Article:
Four Peaks Motherlode Traverse
Nestled less than fifty miles from Phoenix, Arizona is the Four Peaks Wilderness of Tonto National Forest. I have written about previous experiences in Tonto National Forest. It’s an expanse of 2,873,200 acres that contains eight wilderness areas. Tonto is home to a diverse array of picturesque landscapes. You'll find deserts in the Superstition Wilderness, jagged mountains like Mazatzal Peak and the Four Peaks and also the Pine Forests of the Mogollon rim. In Arizona the Four Peaks is the namesake of our most popular brewery and you’ll even find these rigid peaks referenced on our state’s license plate. They give Phoenix and Scottsdale an attractive eastern backdrop. The peaks stand towering above the surrounding desert each over 7,500ft tall and having over 3,200ft of prominence. Suffice to say, completing the Four Peaks traverse has been on my hiking list since I moved to Arizona two years ago.
When my friend Yuan asked if I wanted to join his wife Karen and their friend Hongxia on their trip, I gladly obliged. Yuan knew that my experience as a climber should make finding passable routes easier. Yuan had attempted this daunting traverse twice before and was turned down both times. Previously, I had hiked the first peak (Brown’s Peak) and caught a glimpse of the highly exposed edges of the other peaks. The issue with the Four Peaks is a combination of route finding, exposure, and lack of time. You are dealing with 300ft to 500ft vertical drops all along the traverse; hiking here becomes a mix scrambling and rock climbing class 3 and 4 terrain. In order to not be rejected a third time, Yuan did some extensive research into route finding using hikearizona.com. We decided to start the traverse from peak 4 and summit the peaks 4, 3, 2, 1 this is the classic approach known as the Four Peaks Motherlode. With the planning set we opted to leave Phoenix early Sunday morning at 4am.
The road to the trailhead is an adventure in itself, a high clearance vehicle is suggested unless you are apathetic to underbelly of your car. With the our early start we arrived to the trail head as day was just breaking, we began our approach with the crisp high desert chill biting at our light jackets. Shortly, after following the well marked trail, we arrived at the saddle and proceeded on the Amethyst Trail. We past the old mine, to the base of the first couloir of the fourth peak. All of this took less than 2 hours; our group was in good spirits the morning chill kept us moving briskly. We were just about 3 ½ miles in and nearing the halfway point, I was thinking to myself we were going to knock this hike out in record time. Little did I know what was ahead.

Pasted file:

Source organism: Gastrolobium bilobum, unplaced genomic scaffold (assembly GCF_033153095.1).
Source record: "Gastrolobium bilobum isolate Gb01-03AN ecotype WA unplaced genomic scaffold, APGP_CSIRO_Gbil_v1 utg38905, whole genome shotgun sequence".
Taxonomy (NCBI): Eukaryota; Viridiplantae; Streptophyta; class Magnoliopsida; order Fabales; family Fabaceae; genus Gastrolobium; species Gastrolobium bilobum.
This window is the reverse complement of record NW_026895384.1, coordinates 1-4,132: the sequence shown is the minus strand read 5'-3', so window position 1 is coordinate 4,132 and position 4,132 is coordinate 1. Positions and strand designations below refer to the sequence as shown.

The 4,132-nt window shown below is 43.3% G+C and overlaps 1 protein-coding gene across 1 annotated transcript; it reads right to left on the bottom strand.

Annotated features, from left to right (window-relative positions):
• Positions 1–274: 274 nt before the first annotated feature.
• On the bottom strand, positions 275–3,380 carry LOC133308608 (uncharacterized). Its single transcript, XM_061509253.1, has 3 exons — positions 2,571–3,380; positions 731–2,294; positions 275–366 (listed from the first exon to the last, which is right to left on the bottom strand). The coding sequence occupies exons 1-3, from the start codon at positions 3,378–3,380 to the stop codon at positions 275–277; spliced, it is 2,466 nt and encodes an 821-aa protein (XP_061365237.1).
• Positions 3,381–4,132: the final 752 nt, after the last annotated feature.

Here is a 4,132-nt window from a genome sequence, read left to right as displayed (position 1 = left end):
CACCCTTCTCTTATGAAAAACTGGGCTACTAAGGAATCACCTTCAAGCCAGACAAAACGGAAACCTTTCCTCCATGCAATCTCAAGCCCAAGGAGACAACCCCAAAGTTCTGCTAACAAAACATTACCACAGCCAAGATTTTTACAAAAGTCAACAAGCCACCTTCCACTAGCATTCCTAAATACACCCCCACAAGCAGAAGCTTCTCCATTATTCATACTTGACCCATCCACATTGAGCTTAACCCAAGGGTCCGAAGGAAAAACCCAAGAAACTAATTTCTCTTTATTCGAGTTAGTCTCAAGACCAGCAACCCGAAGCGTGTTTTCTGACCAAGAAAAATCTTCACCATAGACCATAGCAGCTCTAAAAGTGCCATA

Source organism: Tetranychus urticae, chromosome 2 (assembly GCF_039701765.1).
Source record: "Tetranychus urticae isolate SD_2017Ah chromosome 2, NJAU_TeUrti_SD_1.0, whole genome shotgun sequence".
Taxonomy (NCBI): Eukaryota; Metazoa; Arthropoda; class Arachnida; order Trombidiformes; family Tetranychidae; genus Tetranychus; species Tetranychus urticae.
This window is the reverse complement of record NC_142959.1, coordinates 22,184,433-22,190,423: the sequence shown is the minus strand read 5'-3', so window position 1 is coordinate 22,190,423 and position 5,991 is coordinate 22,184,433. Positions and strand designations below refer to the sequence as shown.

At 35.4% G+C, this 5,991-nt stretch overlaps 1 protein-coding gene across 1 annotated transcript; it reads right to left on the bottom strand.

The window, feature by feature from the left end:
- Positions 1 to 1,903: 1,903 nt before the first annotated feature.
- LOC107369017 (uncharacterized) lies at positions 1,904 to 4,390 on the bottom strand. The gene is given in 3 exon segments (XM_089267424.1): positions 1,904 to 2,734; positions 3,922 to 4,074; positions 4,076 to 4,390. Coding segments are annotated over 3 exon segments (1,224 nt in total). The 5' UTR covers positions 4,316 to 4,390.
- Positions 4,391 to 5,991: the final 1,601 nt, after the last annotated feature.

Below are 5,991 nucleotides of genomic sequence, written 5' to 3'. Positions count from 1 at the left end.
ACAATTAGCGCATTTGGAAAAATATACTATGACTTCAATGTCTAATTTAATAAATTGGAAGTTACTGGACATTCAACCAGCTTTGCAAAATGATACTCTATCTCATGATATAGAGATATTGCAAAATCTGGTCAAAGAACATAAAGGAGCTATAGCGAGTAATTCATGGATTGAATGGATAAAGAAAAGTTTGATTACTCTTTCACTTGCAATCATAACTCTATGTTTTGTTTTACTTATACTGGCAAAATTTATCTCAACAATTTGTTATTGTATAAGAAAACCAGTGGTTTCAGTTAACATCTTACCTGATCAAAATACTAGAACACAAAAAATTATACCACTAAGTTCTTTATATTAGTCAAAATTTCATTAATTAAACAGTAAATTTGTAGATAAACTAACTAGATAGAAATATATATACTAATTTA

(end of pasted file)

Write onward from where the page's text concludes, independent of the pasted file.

The couloir had a fork about a third of the way toward to the peak. Now the route finding begins, I think to myself. We opted to test our luck on the left side and hiked up the class 3 route till it quickly turned into a class 4 scramble as the exposure increased. Leading us to a vertical wall of rock we decided that we made a wrong turn at the fork. This is was just the first of many chaotic route finding adventures. The right-ward fork was much more promising and let us to the first summit within an hour of scrambling through the brushy, rocky, boulder field.
The views from the first peak are absolutely breathtaking. You can clearly see the winding canyon lakes along the salt river, Weaver's Needle and Flatiron of The Superstition Wilderness. The Mogollon Rim, Humphreys Peak are also clearly visible. From this summit you can see all eight of the wilderness areas of Tonto National Forest stretching over 150 miles. I can’t recommend the hike to peak 4 or to peak 1 highly enough, any Arizona hikers will love this beautiful experience. It will give you a chance to see over half of the state from a very unique perspective.
From this point on things get significantly more strenuous. The down climb to saddle between peak 4 and peak 3 took half an hour and the highly exposed trek to the summit of peak 3 another forty minutes. At this point we were around 6 hours in to the traverse. The remaining 3 miles of the hike took another 11 hours of grueling routing finding and slow climbing. In order to ensuring the safety of all of the members of the party and to accommodate to everyone’s ability level we took our time finding safe routes up and down. Being the only rock climber in the group give me the responsibility of finding routes that everyone could pass safely. I diligently assisted the team as we safely scaled each of the remaining two peaks and down climbed the loose rock of the exposed boulder fields late into the night. Everyone did a fantastic job keeping the moral high even though we ending up being out hours past our expected return time. I am glad I was able to share this epic 18 hour adventure with such highly motivated friends. I am also eager to try and beat our time on a subsequent attempt. The allure of Tonto National Forest beckons me for another round.